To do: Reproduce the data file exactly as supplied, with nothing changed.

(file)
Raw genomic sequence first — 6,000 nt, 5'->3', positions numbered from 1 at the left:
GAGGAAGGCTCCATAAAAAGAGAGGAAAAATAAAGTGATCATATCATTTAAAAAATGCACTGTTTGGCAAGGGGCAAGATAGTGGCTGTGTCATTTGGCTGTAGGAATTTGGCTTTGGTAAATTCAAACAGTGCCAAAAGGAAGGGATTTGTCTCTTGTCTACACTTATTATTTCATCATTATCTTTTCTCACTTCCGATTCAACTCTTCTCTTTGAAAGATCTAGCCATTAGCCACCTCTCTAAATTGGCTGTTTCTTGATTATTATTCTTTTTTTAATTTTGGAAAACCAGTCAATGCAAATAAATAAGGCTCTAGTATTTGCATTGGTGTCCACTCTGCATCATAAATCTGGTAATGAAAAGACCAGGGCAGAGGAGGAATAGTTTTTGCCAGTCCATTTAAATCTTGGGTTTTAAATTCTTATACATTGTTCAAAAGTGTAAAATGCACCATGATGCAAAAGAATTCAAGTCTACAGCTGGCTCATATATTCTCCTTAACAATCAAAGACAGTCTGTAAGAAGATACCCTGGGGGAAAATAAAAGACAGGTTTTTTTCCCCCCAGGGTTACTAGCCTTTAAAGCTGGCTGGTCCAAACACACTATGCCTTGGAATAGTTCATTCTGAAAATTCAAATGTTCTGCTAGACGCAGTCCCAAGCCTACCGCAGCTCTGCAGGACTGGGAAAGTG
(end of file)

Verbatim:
Raw genomic sequence first — 6,000 nt, 5'->3', positions numbered from 1 at the left:
GAGGAAGGCTCCATAAAAAGAGAGGAAAAATAAAGTGATCATATCATTTAAAAAATGCACTGTTTGGCAAGGGGCAAGATAGTGGCTGTGTCATTTGGCTGTAGGAATTTGGCTTTGGTAAATTCAAACAGTGCCAAAAGGAAGGGATTTGTCTCTTGTCTACACTTATTATTTCATCATTATCTTTTCTCACTTCCGATTCAACTCTTCTCTTTGAAAGATCTAGCCATTAGCCACCTCTCTAAATTGGCTGTTTCTTGATTATTATTCTTTTTTTAATTTTGGAAAACCAGTCAATGCAAATAAATAAGGCTCTAGTATTTGCATTGGTGTCCACTCTGCATCATAAATCTGGTAATGAAAAGACCAGGGCAGAGGAGGAATAGTTTTTGCCAGTCCATTTAAATCTTGGGTTTTAAATTCTTATACATTGTTCAAAAGTGTAAAATGCACCATGATGCAAAAGAATTCAAGTCTACAGCTGGCTCATATATTCTCCTTAACAATCAAAGACAGTCTGTAAGAAGATACCCTGGGGGAAAATAAAAGACAGGTTTTTTTCCCCCCAGGGTTACTAGCCTTTAAAGCTGGCTGGTCCAAACACACTATGCCTTGGAATAGTTCATTCTGAAAATTCAAATGTTCTGCTAGACGCAGTCCCAAGCCTACCGCAGCTCTGCAGGACTGGGAAAGTG